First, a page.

According to findings published in the journal Transplantation, a 180 microgram dose of vitamin K2 (menaquinone-7) was found to improve bone mineral density at the lumbar spine region in people following heart or lung transplants.
“The results suggest that dietary supplement with menaquinone-7 could have a favorable effect on bone mass, for bone mineral density more in the heart than the lung recipients, whereas for bone mineral content only in the lung recipients,” wrote the researchers, led by Liv Forli from Oslo University Hospital.
On the other hand, the researchers noted increases in levels of a hormone called parathyroid hormone (PTH) which is a marker of vitamin D status. This indicated a greater need for vitamin D in these patients, added the researchers.
“The results are suggestive, and further studies are needed before vitamin K2 treatment can be generally recommended in clinical practice,” wrote Forli and co-workers.
Bone health and transplants
Osteoporosis is characterized by low bone mass, which leads to an increase risk of fractures, especially the hips, spine and wrists. An estimated 75 million people suffer from osteoporosis in Europe, the USA and Japan.
Women are four times more likely to develop osteoporosis than men.
The Norwegian researchers note that osteoporosis is a problem after transplantation, and results of the new study indicate that vitamin K2 may have a beneficial role.
Over 3,500 organ transplants occurred in the UK between 1 April 2008 and 31 March 2009, according to Britain’s NHS Blood and Transplant. In the US about 4,400 people receive heart transplants and about 3,500 people received lung transplants, according to the Scientific Registry of Transplant Recipients.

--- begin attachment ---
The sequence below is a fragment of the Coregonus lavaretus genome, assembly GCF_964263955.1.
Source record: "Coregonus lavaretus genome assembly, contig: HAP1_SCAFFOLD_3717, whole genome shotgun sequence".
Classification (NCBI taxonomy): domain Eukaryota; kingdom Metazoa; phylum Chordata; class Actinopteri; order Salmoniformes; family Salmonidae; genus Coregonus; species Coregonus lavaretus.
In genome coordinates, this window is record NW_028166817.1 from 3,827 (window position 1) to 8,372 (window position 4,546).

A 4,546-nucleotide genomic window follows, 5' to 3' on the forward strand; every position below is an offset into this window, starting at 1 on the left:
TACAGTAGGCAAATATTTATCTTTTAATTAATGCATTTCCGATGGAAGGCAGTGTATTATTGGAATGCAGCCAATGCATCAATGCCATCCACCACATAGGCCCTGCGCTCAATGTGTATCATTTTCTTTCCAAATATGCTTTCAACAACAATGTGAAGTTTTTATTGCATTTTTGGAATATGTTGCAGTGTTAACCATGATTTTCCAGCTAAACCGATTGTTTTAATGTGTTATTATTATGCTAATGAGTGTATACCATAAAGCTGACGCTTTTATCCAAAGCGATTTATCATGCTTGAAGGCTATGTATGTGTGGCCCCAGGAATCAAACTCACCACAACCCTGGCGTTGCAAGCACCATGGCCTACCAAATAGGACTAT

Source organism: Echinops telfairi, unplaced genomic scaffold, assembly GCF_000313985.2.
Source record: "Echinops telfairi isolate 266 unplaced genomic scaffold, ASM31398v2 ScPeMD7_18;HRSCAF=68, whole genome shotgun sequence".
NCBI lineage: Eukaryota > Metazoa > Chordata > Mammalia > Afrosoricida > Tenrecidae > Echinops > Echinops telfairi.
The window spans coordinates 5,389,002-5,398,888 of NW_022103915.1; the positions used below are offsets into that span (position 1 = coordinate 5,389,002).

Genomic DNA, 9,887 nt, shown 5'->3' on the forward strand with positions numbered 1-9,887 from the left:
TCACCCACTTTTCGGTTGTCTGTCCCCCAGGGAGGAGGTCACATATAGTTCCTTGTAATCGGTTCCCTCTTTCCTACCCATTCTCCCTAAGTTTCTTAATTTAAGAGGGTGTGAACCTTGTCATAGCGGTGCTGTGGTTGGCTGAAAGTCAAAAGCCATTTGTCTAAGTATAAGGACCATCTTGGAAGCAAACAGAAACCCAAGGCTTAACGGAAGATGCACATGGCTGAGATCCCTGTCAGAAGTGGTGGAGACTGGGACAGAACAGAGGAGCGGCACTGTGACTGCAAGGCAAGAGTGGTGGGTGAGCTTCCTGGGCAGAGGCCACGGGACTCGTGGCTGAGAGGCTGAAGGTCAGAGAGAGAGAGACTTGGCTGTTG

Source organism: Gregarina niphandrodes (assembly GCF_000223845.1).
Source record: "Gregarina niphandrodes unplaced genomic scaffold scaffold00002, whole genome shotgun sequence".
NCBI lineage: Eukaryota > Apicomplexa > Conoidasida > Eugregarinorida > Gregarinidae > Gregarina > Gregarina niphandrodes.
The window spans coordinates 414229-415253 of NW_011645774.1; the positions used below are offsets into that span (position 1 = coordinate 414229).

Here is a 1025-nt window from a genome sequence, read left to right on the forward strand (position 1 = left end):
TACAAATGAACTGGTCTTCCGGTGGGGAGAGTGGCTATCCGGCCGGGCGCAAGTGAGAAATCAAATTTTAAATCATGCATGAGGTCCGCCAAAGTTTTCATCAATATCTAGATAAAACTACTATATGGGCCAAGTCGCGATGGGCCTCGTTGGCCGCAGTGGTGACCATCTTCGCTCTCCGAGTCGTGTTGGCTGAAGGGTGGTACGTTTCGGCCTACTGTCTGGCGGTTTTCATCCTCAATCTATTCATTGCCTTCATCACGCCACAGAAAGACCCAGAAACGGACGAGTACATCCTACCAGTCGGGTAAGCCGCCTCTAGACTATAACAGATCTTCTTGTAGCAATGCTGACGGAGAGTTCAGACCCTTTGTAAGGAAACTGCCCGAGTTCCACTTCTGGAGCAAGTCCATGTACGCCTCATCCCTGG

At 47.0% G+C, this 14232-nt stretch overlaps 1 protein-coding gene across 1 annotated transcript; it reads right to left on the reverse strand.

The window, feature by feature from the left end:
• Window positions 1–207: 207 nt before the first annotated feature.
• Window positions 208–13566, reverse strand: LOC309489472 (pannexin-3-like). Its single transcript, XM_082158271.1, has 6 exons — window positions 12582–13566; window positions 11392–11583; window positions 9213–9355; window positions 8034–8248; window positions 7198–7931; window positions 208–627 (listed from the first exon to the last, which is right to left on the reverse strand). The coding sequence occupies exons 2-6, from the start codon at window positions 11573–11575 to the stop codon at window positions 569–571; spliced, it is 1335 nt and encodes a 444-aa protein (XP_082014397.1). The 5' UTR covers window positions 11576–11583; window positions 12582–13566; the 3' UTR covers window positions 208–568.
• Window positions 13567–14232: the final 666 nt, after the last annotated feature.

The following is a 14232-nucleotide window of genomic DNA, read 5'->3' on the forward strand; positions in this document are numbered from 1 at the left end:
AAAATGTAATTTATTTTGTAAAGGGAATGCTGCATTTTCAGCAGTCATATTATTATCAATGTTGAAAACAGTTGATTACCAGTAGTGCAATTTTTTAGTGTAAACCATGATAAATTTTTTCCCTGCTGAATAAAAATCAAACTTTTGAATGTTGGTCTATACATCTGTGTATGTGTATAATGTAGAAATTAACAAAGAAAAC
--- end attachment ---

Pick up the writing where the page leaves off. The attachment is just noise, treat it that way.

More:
The study, funded by NattoPharma, included 35 lung and 59 heart recipients. The participants were randomly assigned to receive either vitamin K2 supplements or placebo for one year. At the end of the study, BMD in the lumbar spine increased by 0.028 g/cm and bone mineral content increased by 1.33 g/cm.
The researchers also note that many people in both groups had insufficient vitamin D levels, particularly in the K2 group “indicating a higher need for vitamin D”, they added.
“One year of vitamin K2 supplement suggests a favourable effect on lumbar spine BMD with different response in lung and heart recipients,” wrote the researchers. “Vitamin D status should receive more attention,” they concluded.
There are two main forms of vitamin K: phylloquinone, also known as phytonadione, (vitamin K1) and menaquinones (vitamins K2). K1 is found in green leafy vegetables such as lettuce, broccoli and spinach, and makes up about 90 per cent of the vitamin K in a typical Western diet; while K2, which makes up about 10 per cent of Western vitamin K consumption and can be synthesised in the gut by microflora.
Menaquinones (MK-n: with the n determined by the number of prenyl side chains) can also be found in the diet; MK-4 can be found in animal meat, MK-7, MK-8, and MK-9 are found in fermented food products like cheese, and natto is a rich source of MK-7.
MK-4 is distinct from other MKs because it is not a major constituent of the spectrum of MKs produced by gut microflora, but can be derived from K1 in vivo.
A synthetic form of vitamin K, known as K3, does exist but is not recommended for human consumption.
Volume 89, Number 4, Pages 458-464
"Dietary Vitamin K2 Supplement Improves Bone Status After Lung and Heart Transplantation"
Authors: L. Forli, J. Bollerslev, S. Simonsen, G.A. Isaksen, K.E. Kvamsdal, K. Godang, G. Gadeholt, A.H. Pripp, O. Bjortuft